But the rate of recovery also could slow or be derailed if a recession is coming down the pike, which some economists say is possible, or if economic challenges like inflation aren’t put under control, some groups say.
Ohio’s job growth slowed in April, but the state still added 9,500 jobs and so far this year it has created nearly 71,000 new jobs, according to preliminary and seasonally adjusted data from the U.S. Bureau of Labor Statistics.
If Ohio can maintain the current pace of growth, it could erase the pandemic jobs deficit later this year, said Rea Hederman Jr., executive director of the Economic Research Center at the conservative-leaning Buckeye Institute.
But Hederman said a lackluster U.S. jobs report in April and growing inflation issues raise serious concerns about whether that will happen.
“Ohio’s job market grew faster than the national average in April, but economists are warning that these good times may not last as inflation — which is the highest the country has seen since the 1980s — takes a toll on economic performance,” he said.
The Dayton metro area created 1,000 new jobs last month after a minor letdown in March when local employers trimmed their payrolls for first the first time in half a year, according to the preliminary and seasonally adjusted federal labor data.
March’s slight employment loss of 200 workers ended five consecutive months of gains, which was the region’s longest period of growth since 2015.
The Dayton metro area includes Montgomery, Miami and Greene counties.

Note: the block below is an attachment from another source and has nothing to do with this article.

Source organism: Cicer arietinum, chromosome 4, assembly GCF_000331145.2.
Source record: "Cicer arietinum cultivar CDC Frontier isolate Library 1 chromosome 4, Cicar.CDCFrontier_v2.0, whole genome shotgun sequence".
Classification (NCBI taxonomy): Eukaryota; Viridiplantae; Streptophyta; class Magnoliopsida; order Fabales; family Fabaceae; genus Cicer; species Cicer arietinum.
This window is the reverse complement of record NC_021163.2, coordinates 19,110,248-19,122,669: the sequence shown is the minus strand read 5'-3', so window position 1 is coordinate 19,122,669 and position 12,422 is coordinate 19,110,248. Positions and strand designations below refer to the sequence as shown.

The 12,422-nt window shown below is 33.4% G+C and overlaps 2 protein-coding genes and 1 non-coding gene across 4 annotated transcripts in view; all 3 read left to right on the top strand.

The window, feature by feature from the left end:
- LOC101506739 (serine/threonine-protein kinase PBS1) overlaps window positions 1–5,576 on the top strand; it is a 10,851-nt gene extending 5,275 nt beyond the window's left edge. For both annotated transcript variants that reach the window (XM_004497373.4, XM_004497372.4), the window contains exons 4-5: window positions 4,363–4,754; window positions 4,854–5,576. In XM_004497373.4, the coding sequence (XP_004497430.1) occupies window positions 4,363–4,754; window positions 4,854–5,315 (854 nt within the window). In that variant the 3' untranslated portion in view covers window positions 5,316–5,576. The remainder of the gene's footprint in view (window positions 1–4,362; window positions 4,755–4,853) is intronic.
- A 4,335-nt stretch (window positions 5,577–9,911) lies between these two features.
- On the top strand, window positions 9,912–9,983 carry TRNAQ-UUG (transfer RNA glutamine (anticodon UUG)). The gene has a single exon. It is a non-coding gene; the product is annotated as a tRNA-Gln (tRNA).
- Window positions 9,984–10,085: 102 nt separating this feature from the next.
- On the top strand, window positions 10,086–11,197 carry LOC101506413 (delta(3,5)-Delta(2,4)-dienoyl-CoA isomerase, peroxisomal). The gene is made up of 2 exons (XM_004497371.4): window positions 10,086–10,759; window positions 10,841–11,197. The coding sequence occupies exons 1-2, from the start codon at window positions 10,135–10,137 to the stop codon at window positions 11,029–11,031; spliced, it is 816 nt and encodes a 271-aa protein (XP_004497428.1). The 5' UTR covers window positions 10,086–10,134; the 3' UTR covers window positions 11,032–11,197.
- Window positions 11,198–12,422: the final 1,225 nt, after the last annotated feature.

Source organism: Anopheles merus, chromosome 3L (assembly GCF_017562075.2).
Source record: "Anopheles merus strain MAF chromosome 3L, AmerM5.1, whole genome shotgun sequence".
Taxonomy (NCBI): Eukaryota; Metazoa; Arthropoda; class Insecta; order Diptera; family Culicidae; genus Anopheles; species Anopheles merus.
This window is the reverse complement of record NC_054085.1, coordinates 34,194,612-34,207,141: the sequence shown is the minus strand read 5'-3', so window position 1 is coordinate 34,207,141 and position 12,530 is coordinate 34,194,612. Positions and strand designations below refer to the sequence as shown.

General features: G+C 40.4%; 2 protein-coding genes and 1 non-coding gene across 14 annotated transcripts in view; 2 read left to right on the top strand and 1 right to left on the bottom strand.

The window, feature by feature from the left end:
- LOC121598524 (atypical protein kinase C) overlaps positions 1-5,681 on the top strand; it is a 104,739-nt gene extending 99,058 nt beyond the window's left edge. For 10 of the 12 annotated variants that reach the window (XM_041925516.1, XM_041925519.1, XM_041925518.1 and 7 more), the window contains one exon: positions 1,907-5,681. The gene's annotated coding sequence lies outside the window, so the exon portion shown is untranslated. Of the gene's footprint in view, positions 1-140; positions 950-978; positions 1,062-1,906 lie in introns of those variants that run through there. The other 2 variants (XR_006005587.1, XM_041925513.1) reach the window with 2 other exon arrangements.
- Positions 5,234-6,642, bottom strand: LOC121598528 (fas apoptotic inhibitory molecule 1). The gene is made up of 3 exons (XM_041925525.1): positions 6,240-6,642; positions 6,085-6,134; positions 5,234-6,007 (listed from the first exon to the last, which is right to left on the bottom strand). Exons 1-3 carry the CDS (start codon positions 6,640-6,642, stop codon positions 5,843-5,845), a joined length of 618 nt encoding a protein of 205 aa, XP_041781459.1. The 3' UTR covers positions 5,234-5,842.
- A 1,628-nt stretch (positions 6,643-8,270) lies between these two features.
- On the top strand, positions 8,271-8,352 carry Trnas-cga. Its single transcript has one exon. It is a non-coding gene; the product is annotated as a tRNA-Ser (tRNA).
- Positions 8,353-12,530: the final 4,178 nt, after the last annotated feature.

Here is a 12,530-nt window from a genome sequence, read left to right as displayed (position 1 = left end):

The Dayton region has seen employment gains in eight out of the last 11 months, during which time local employers hired more than 8,000 workers.
In just the first four months of 2022, the Dayton area has generated 3,400 new jobs.
But the Dayton region lost 61,400 jobs in the first two months of the COVID pandemic (March and April 2020), or 15.6% of the local job base, said Monica Jones, Dayton’s manager of the division of management and budget during a recent finance committee meeting.
Local employers since then have hired back about 46,200 workers, which means 12,700 new jobs need to be created to return employment to the February 2020 level.
But at the current rate of employment growth, the region may not recover all of the pandemic-related job losses until late summer of 2023 — and that assumes the labor market does not hit a major snag before then.
At current job growth rates, Columbus and Toledo are very close to a full recovery, while Cleveland potentially could get there later this year and Canton could maybe in the spring of 2023.
Akron and Mansfield have shed jobs this year, Cincinnati has lost workers for two straight months and Springfield’s job growth has been notably weak, and unless they turn things around, they may have a very long climb ahead.
The state and Dayton region are restoring jobs at a good pace, said Shields, with Policy Matters Ohio, but he agrees that there are some economic headwinds.
He said policymakers want to quell high inflation, but how they go about trying to accomplish that matters.
“If the Federal Reserve moves too quickly to boost interest rates and slow the economy, they risk slowing or even reversing the jobs recovery,” he said.